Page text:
after mechanics at the Speedway where he wrenched for some of the best drivers to run the Brickyard in Jim
  Hurtibise, Roger McCluskey, Parnelli Jones and spending nine years with AJ Foyt where they won the 500
     In 1965 he came to the Circle S Ranch at Cora Wyoming with Elmer George the son-in-law of Tony Hulman,
  owner of the Indiannapolis Speedway. He fell in love with the country and soon moved to the area where he
  helped Elmer guide hunters, pack meat and put up hay, but would still return to the Speedway as a mechanic
  and later as a spectator, taking in the Memorial day event and visiting his many friends.  He married Joann
  Hicks-Dyess in 1976. For several years after he and Joann were married, he hauled cattle, fuel, heavy equipment
  and worked on several ranches. Leroy is survived by his wife of 35 years, two step children, Amy Belveal and
  husband Phil of Pinedale and Corey Dyess and wife Kim of Laramie, four Grandchildren, one great Grandchild
  and one sister, Norma Lesperance of Apple Valley California and several Nieces and Nephews.  He was
  preceeded in death by his parents, three brothers, Walter, Paul and Donald and one Nephew.
     After Leroy's combat experience in Korea the dangers involved at Bonneville and the open cockpit Sprint car
  competition, where they sometimes reached speeds of 150 mph on the treacherous old one mile dirt ovals, must
  of seemed mild in comparison. Leroy enjoyed a successful career in the old IMCA driving for Dizz, and Dizz
  changed drivers often, all except for Leroy I am told. He liked Leroy because he could set up any car to handle,
  could tune any engine, Dizz liked the Offy’s, could repair or fabricate body components and “He stood on the
  Gas.”  Leroy once told me he had developed the perfect specifications for a Sprint driver in those days. “You
  had to have a size 13 shoe, wear a size 50 jacket and sport a size 3 hat.”  When once asked what it took to be
  a driver, Leroy replied without hesitation, ”those of us too lazy to work became drivers.”
     Last year I introduced Leroy to Jack Hahn of Moran, Wyoming and the two really hit it off.  Jack ran Sprinters
  in the Midwest and at the Hill Climb and the two had a lot to talk about when it came to racing. It was a real
  priviledge to be present at the care facility in Jackson when they got together and just listen. During the last
  phone conversation I had with Leroy he told me Jack had been in to see him and “We left rubber all over the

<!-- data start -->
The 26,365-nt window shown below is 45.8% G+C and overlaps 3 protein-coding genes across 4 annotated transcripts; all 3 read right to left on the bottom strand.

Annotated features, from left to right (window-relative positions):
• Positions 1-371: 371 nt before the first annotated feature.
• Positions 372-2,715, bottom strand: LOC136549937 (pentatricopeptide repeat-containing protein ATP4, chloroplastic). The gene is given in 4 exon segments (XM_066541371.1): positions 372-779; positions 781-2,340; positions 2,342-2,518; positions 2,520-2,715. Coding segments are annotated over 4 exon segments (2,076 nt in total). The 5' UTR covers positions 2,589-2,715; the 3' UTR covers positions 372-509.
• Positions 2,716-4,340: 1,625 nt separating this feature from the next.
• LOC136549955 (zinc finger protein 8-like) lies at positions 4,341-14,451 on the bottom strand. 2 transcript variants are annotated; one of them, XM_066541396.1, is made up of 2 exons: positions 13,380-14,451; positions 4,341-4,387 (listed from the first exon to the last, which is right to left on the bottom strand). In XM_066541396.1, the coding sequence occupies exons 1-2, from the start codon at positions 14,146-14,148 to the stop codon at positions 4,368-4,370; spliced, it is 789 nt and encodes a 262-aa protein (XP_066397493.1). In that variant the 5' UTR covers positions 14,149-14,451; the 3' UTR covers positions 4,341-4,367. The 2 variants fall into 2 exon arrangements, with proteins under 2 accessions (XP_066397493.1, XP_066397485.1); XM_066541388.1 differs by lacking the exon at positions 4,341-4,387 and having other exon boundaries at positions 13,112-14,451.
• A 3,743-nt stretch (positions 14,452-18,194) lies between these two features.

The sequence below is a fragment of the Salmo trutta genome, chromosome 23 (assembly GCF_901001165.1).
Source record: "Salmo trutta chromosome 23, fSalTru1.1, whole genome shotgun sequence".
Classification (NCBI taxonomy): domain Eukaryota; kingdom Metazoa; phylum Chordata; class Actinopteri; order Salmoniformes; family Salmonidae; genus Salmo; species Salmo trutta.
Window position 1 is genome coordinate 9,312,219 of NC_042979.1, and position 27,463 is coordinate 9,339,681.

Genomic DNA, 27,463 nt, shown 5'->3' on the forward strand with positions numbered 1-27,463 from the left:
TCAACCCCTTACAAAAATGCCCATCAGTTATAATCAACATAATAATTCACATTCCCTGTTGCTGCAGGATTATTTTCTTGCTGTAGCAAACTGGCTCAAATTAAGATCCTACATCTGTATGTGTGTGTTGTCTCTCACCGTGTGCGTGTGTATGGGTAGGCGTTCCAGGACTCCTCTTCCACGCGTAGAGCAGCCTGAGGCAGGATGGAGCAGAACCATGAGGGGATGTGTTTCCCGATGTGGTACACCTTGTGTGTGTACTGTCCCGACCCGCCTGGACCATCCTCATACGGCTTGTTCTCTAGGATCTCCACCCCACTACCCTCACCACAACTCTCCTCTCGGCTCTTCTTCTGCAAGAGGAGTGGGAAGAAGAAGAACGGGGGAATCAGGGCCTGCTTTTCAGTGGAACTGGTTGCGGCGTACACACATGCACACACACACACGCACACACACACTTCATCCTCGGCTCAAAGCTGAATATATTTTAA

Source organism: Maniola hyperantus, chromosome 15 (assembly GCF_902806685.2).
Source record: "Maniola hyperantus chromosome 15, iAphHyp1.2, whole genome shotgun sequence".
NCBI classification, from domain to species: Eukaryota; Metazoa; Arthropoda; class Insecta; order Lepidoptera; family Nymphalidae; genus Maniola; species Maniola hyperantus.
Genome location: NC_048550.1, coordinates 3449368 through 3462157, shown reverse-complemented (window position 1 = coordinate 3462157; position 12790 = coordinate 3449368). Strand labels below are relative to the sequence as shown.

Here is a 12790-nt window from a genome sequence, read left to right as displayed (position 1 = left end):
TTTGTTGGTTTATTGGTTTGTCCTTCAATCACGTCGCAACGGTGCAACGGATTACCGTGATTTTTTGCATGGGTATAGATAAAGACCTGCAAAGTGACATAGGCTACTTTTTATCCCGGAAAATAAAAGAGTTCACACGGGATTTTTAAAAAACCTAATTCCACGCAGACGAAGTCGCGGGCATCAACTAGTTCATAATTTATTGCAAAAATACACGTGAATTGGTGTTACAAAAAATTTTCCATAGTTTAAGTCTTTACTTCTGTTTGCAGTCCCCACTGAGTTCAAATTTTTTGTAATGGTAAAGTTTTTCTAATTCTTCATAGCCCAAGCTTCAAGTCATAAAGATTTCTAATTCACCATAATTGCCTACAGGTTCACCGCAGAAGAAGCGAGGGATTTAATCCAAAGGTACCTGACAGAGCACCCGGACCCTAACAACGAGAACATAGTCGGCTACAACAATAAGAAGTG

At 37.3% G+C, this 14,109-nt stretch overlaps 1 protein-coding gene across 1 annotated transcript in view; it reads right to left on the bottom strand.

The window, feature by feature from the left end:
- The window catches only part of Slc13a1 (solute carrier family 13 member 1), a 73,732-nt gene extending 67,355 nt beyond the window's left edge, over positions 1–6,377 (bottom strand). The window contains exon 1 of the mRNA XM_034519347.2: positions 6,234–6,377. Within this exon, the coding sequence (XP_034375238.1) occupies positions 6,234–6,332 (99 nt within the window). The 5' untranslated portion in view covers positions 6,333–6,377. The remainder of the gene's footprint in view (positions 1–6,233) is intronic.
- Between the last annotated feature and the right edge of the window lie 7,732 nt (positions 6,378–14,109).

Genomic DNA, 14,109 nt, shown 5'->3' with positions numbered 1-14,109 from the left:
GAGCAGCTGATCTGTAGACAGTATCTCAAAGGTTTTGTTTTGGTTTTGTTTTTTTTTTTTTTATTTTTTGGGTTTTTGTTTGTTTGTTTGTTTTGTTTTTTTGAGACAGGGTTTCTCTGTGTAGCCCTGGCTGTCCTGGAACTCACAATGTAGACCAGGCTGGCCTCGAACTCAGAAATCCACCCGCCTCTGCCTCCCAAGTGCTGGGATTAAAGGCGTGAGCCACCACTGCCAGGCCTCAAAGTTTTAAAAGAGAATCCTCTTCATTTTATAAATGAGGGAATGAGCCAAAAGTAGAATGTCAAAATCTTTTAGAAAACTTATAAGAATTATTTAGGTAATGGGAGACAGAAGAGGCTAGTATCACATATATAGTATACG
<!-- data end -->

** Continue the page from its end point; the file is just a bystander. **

ceiling.”  Leroy made a request sometime ago that the following be read at his funeral. With the approval of
  Deacon Kostelc to do so.  I will add that the language is a little racy, so protect yourselves.  “LIFES JOURNEY
  TOTALLY WORN OUT SHOUTING, HOLY SHIT WHAT A RIDE!!!“  I would also like to mention that Leroy
  has been nominated for induction into the National Sprint Car Hall of Fame at Knoxville, Iowa, but the number
  of votes received in the past has not been sufficient to achieve induction.  I would offer to you the opportunity to
  assist in this process by writing to this organization and nominating  Leroy for this honor he well deserves. The
  address is: National Sprint Car Hall of Fame, P.O Box 542, Knoxville Iowa 50138.  Later this week, Corey
  Dyess will head up to Bacon Ridge on horseback and spread Leroy's ashes at his favorite hunting camp.  
Members: Jonathan Amo, Brett Arena, Henry Astor, Glen Barrett, Lee Blaisdell, Warren Bullis, Gary Carmichael,
G. Thatcher Darwin, Jack Dolan, Ugo Fadini, Robert Falcon, Rich Fox, Glenn Freudenberger, Don Garlits, Bruce
Geisler, Stan Goldstein, Andy Granatelli, Walt James, Wendy Jeffries, Mike Kelly, Mary Ann and Jack Lawford,
Fred Lobello, Dick Martin, Ron Martinez, Tom McIntyre, Don McMeekin, Tom Medley, Jim Miller, Don
Montgomery, Mark Morton, Louise Ann Noeth, David Parks, Richard Parks, Wally Parks (in memoriam), Eric
Rickman, Willard Ritchie, Roger Rohrdanz, Evelyn Roth, Ed Safarik, Frank Salzberg, Charles Shaffer, Mike
Stanton, David Steele, Doug Stokes, Bob Storck, Pat Swanson, Al Teague, JD Tone and Jack Underwood.